In conclusion, we are all called to heroic sanctity. This means not only condemning rape, but forgiving the repentant sinner, and providing reconciliation in charity to both the victim and the rapist. Although the former may have made bad choices and made herself vulnerable, and the latter may have violated both human and divine law in his actions, both are in need of God's love.


Anonymous Katelyn said...

Overall I think this is pretty good - I have a few critiques, most of which are drawn from my experience working for a college Residence Life office. I think it's hard to walk the line between humanizing both rapist and victim, but it's what we're called to do.

Although it's true that most rape victims are female and rapists male, using general language that assumes victims are female tends to contribute to a culture that ignores male victims. I'd argue that the fact that rape culture assumes men are strong, lusty aggressors makes it even more difficult or shameful for a man to even admit that he was raped. But I assume you know that.

Second, many, many women in our society are already told from a young age how to act and dress to "protect" themselves. I myself gave my female freshmen residents a "talk" about personal safety during my first meeting with them. Some tips, I think, are quite good (especially for a college campus): don't go to a strange party alone, don't leave anyone behind, always watch your drink, etc. These are good for anyone, especially young adults in a brand new environment. But women are told things like "dress modestly" from a very young age, which leads me to my final point.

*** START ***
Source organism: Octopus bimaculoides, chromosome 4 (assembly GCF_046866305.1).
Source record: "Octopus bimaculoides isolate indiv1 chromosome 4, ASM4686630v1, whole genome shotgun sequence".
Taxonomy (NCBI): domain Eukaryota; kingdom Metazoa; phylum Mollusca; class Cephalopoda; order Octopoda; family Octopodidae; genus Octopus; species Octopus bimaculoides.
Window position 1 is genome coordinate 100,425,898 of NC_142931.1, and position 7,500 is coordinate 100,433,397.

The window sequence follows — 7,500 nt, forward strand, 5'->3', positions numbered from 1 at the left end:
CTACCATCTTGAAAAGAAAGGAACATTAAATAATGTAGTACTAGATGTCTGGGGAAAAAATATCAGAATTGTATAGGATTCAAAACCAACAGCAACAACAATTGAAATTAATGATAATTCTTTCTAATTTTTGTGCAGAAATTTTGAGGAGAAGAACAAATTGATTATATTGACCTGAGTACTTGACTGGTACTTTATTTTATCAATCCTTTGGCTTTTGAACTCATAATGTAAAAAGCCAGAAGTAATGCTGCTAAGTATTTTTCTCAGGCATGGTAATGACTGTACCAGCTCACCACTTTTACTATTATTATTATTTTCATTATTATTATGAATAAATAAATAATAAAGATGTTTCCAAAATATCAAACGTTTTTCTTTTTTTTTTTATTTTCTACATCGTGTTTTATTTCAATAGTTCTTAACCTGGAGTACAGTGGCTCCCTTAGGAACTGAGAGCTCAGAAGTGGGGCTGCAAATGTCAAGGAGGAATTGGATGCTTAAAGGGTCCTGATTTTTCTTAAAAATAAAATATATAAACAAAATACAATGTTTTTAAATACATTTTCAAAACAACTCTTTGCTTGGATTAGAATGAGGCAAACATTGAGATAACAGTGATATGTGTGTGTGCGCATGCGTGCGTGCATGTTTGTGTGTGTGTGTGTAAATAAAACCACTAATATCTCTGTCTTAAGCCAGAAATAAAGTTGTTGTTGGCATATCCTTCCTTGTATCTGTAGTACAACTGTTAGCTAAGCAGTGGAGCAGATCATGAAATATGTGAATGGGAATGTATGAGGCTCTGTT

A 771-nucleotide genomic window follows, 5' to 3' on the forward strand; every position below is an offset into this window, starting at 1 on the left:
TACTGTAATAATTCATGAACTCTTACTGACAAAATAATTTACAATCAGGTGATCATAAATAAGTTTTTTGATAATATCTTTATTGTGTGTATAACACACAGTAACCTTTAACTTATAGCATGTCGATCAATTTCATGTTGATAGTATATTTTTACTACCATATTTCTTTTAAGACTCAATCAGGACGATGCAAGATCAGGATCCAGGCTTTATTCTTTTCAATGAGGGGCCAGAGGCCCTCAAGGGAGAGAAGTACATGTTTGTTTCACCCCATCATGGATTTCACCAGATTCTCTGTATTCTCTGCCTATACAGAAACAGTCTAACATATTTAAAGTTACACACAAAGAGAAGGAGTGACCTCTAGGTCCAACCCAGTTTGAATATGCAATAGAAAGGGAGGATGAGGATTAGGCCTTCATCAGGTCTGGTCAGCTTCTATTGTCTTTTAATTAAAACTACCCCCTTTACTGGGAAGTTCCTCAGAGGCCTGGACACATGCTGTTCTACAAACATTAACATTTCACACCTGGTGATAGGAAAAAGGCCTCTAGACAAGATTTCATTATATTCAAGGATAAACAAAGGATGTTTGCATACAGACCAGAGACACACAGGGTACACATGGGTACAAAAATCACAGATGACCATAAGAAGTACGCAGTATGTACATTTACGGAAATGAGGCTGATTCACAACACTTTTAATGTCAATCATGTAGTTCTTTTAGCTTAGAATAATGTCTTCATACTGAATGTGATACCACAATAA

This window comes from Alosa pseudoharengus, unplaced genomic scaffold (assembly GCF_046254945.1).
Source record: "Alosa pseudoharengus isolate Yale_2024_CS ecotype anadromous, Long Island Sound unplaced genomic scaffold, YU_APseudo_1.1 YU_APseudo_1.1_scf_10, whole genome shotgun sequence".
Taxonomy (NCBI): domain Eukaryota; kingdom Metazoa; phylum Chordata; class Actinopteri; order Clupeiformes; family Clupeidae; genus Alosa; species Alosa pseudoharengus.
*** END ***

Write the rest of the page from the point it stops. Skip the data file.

The idea that rape is about lust is a fallacy. I suppose that there are instances where rape is motivated by lust. But my experience talking with and getting help for survivors of assault has shown me that rape is most often about power and glory. A rapist gets a high from forcing himself (or herself, I know one case where this has happened) on the victim. A rapist gets a high from bragging about the conquest to other people. Either way, it's about dominating someone. The reality is that many, many rape victims don't wear provocative clothing. I can't tell you how many times I've been catcalled, called disgusting things and "asked" to do disgusting things while walking home from work in pants and a polo. The fact is if one of those people jumped out of their car, there's not much I can do.

It seems to me that as a culture we already place a pretty big emphasis on women engaging in "safe behaviors" - to the point where many of our first responses to hearing about a rape are "what was she wearing?" or "was she drunk?" This, I think, shows us that there's an over-emphasis on "safe behaviors" and not enough on "you need explicit consent." If we only focus on the "safe behaviors," we're tacitly enabling and affirming the idea that men are rapists. Does this mean I shouldn't have told my freshmen to be safe? No, but relying only on women to keep themselves out of dangerous situations is like putting a bandaid over an amputation. It's time to bring out the cultural tourniquet.

March 21, 2013 5:55 PM